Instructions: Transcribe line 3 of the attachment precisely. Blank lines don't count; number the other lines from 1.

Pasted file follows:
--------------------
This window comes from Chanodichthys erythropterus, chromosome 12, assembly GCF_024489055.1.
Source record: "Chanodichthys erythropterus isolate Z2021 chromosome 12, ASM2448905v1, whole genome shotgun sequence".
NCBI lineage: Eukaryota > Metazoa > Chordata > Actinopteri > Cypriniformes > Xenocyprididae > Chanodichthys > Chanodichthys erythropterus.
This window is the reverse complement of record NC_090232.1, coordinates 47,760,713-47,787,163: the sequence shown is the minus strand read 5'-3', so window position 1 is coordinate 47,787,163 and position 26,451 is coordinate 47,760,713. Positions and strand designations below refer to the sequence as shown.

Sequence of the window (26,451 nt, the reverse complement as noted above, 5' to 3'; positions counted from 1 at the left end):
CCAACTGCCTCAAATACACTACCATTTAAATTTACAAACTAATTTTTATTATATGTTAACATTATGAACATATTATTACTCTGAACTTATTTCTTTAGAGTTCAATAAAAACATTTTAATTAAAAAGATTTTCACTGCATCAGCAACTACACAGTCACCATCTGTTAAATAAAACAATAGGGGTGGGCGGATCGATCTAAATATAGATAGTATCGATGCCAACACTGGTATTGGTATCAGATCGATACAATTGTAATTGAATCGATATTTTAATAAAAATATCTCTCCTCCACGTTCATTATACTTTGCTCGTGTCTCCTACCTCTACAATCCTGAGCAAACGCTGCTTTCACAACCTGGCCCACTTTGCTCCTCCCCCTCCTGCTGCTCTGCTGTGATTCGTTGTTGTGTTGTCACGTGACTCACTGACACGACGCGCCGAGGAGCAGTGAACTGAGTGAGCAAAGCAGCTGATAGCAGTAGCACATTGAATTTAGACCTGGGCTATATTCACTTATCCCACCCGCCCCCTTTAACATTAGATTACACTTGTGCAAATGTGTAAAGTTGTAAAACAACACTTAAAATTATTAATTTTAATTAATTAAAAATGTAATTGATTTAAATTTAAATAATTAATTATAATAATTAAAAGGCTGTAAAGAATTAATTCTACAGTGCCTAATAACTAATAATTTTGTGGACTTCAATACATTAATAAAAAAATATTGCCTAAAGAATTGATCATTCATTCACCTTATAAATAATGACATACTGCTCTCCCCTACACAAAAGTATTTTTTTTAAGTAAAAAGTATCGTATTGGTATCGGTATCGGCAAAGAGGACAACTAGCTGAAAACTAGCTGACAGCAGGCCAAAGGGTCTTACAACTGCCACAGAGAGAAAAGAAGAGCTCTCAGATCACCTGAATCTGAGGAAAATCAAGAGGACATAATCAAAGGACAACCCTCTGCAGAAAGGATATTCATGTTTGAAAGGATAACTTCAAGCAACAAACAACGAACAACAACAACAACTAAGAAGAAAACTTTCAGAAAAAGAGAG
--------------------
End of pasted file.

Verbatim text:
NCBI lineage: Eukaryota > Metazoa > Chordata > Actinopteri > Cypriniformes > Xenocyprididae > Chanodichthys > Chanodichthys erythropterus.